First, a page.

This is in response to concerns raised about the Nebraska Humane Society’s (NHS) recent action at the Scatter Joy Acres facility. NHS Animal Control is required to investigate potential violations of city laws that deal with animals. These city laws are designed to protect both animals and the public. NHS has received numerous complaints from third-parties regarding certain animals housed at Scatter Joy Acres. In April of this year, NHS received a call from a government agency concerned about a raccoon in the children’s interactive-display at Scatter Joy Acres. This raccoon had been caught in the wild, and at Scatter Joy Acres, it was held in an unsecure enclosure. While the owner has a State of Nebraska wildlife permit, this permit does not allow for animals to be caught in the wild and placed in captivity. Scatter Joy Acres violated this by housing a captured, wild raccoon and putting it on display. NHS Animal Control officers and wildlife officials at the scene removed the raccoon from the facility. It was later appropriately released into the wild. At the same time, the officers made the owner aware that an African porcupine at the facility was in violation of city laws, and new living arrangements needed to be made for the animal. In May, NHS received another third-party call, concerned about a transport of dogs arriving at Scatter Joy Acres. Animal Control officers and an inspector from the Nebraska Department of Agriculture arrived at the facility to investigate. The owner explained that the animals would be part of its dog rescue operations. However, the facility wasn’t designated a dog rescue operation and had never applied for the required permit. Our officer informed the owner she needed to acquire a permit, thus helping her obtain a license as an animal rescue facility. In August, NHS Animal Control was again contacted by a government agency concerned about wild, non-domestic animals having contact with the public at Scatter Joy Acres. Based on evidence supplied by the government agency, an independent Court authorized a search warrant for NHS to check for non-domestic animals. The African porcupine was still located at the facility along with a Coatimundi, and seven Patagonian Cavis. All of these animals are wild, non-domestic animals and require a City of Omaha permit and an inspection of the facility to ensure the safety of the animals and the public. The owner has never applied for, nor received, the required permit and inspections. While NHS left all domestic animals at Scatter Joy Acres (e.g, camel, pig, goat, cow), the wild, non-domestic animals were removed from the property under the Court authorized search warrant. When asked about the origins of the animals, the owner told Animal Control that the animals had been purchased at an animal auction. The animals are currently in the care of professionals who are appropriately housing and caring for them. Non-domestic animals can be a danger to the public. Raccoons are known rabies carriers and have no vaccination protocol. The last coatimundi purchased in Douglas County attacked its owner and put her in the hospital. Porcupines, when startled, can defend themselves in an instant; their quills can cause serious puncture wounds. All of the species removed by NHS are wild, non-domestic animals and known to be unpredictable – the law recognizes this fact. That is why proper permitting and inspections are vital. In this case, Scatter Joy Acres did not request, nor was issued, the required permit, did not allow any inspections, and the animals were kept in violation of the law. This violation exposes the animals and the public to significant risk. Animal Control is bound to uphold the law. The animals were removed from the environment and the owner was cited.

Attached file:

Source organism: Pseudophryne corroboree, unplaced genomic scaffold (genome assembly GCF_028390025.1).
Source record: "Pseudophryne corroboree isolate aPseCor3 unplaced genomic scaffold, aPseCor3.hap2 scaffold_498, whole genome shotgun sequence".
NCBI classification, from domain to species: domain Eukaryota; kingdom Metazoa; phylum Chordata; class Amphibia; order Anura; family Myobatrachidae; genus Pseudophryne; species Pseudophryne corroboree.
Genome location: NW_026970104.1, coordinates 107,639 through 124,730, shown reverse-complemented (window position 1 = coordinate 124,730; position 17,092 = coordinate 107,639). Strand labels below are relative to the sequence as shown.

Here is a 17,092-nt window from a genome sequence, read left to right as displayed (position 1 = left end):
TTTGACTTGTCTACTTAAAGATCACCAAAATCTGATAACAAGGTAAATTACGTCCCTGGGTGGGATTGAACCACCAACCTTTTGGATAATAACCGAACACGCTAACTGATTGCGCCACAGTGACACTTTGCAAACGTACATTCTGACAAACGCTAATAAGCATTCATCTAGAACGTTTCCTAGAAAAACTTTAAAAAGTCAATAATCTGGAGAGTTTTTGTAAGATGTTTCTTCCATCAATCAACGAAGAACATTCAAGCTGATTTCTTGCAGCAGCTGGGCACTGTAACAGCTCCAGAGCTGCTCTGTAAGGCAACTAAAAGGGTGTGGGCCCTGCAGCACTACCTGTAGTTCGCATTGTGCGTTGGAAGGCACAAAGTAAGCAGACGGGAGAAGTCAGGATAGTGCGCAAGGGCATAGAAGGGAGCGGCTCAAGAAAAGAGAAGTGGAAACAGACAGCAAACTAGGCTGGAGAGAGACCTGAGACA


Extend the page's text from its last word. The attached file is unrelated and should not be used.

Scatter Joy Acres and Facebook users have discussed the issue on the Acres’ page here. Like the page and follow the news as it progresses there and on Pets in Omaha. Here’s a statement from SJA:

In response to the Nebraska Humane Society statement, we certainly understand that laws exist for a reason. We have warmly enjoyed cooperation with NHS through the years.As a federally licensed private non-profit zoo, we also understand that there are cases for exemptions. Such as Chapter 6 Article IV Section 6-82 of the Omaha Municipal Code, which clearly exempts Scatter Joy Acres, as a non-profit zoo.To specifically address their accusations, the raccoon in question was an orphan that was bottle fed from infancy by a man in Iowa. When he died, his family knew the raccoon could not live in the wild, since it had never done so. The raccoon was in a secure enclosure and at no time was the public allowed to access it. They could only view it. We were in the process of assessing options for the animal, when it was seized and we received a citation. Possession of this animal is covered under our Captive Wildlife permit from the State of Nebraska.As to the porcupine and cavies, they are rodents. Chapter 6 Article I Section 6.1 of Omaha Municipal Codes lists rodents among the pet animals. This being the case and knowing we are a petting zoo exempted as mentioned previously, this should not be an issue.The referenced May incident during which animal control officers and representatives from the Nebraska Department of Agriculture arrived at Scatter Joy Acres when no one was there. During a phone conversation with our Executive Director, Joy Bartling, the NHS officer accused Joy of transporting animals without proper health certifications. The animals in question were foster dogs under the control of Nebraska Animal Loving Advocates (NALA). As such, NALA had the proper paperwork. A NALA representative spent two hours with them explaining the situation. Of the animals that NALA Rescue transported with our assistance, only a few were at Scatter Joy Acres, most were being fostered by NALA members. On the advice of the NE Department of Agriculture representative, we obtained a Nebraska Shelter license to avoid further problems. SJA has a USDA Class C Exhibitor license and a Captive Wildlife Permit, among others. To maintain these licenses, we are regularly inspected by the USDA and Nebraska Department of Agriculture to ensure that all applicable regulations are being followed and animal welfare and public safety issues and concerns are addressed.As an exempt facility under City Code, we see no reason for NHS oversight or regulation.#GiveThemBackWe look forward to NHS and the City of Omaha recognizing our status, as the State of Nebraska and US Government have already done, returning our animals, and resuming business as usual.